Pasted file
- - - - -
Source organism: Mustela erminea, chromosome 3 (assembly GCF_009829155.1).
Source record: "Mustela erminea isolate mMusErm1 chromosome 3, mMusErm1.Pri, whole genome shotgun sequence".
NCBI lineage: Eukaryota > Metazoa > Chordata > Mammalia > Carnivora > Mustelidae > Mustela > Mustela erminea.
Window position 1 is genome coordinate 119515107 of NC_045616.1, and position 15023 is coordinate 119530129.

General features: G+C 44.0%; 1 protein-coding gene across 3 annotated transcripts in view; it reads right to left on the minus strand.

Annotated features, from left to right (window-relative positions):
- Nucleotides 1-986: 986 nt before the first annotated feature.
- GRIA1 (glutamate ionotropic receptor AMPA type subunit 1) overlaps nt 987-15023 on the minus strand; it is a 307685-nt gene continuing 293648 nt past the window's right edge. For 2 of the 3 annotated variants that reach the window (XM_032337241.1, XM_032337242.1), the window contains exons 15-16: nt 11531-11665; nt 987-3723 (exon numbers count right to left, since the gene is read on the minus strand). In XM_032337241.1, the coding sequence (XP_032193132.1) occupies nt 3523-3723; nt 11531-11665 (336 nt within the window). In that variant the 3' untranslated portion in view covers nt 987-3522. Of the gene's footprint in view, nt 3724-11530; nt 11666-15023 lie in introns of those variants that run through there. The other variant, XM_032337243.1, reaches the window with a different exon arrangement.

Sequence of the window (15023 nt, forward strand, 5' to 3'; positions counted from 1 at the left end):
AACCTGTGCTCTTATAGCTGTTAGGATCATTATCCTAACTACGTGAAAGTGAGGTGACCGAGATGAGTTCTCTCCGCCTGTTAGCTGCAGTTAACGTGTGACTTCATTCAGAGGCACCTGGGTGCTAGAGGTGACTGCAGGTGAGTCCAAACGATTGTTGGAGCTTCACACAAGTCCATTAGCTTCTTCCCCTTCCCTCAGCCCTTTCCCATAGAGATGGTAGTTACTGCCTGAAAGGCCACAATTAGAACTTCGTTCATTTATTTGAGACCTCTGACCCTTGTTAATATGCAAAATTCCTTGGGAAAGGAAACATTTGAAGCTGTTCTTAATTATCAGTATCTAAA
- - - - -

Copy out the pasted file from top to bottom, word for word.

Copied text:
Source organism: Mustela erminea, chromosome 3 (assembly GCF_009829155.1).
Source record: "Mustela erminea isolate mMusErm1 chromosome 3, mMusErm1.Pri, whole genome shotgun sequence".
NCBI lineage: Eukaryota > Metazoa > Chordata > Mammalia > Carnivora > Mustelidae > Mustela > Mustela erminea.
Window position 1 is genome coordinate 119515107 of NC_045616.1, and position 15023 is coordinate 119530129.

General features: G+C 44.0%; 1 protein-coding gene across 3 annotated transcripts in view; it reads right to left on the minus strand.

Annotated features, from left to right (window-relative positions):
- Nucleotides 1-986: 986 nt before the first annotated feature.
- GRIA1 (glutamate ionotropic receptor AMPA type subunit 1) overlaps nt 987-15023 on the minus strand; it is a 307685-nt gene continuing 293648 nt past the window's right edge. For 2 of the 3 annotated variants that reach the window (XM_032337241.1, XM_032337242.1), the window contains exons 15-16: nt 11531-11665; nt 987-3723 (exon numbers count right to left, since the gene is read on the minus strand). In XM_032337241.1, the coding sequence (XP_032193132.1) occupies nt 3523-3723; nt 11531-11665 (336 nt within the window). In that variant the 3' untranslated portion in view covers nt 987-3522. Of the gene's footprint in view, nt 3724-11530; nt 11666-15023 lie in introns of those variants that run through there. The other variant, XM_032337243.1, reaches the window with a different exon arrangement.

Sequence of the window (15023 nt, forward strand, 5' to 3'; positions counted from 1 at the left end):
AACCTGTGCTCTTATAGCTGTTAGGATCATTATCCTAACTACGTGAAAGTGAGGTGACCGAGATGAGTTCTCTCCGCCTGTTAGCTGCAGTTAACGTGTGACTTCATTCAGAGGCACCTGGGTGCTAGAGGTGACTGCAGGTGAGTCCAAACGATTGTTGGAGCTTCACACAAGTCCATTAGCTTCTTCCCCTTCCCTCAGCCCTTTCCCATAGAGATGGTAGTTACTGCCTGAAAGGCCACAATTAGAACTTCGTTCATTTATTTGAGACCTCTGACCCTTGTTAATATGCAAAATTCCTTGGGAAAGGAAACATTTGAAGCTGTTCTTAATTATCAGTATCTAAA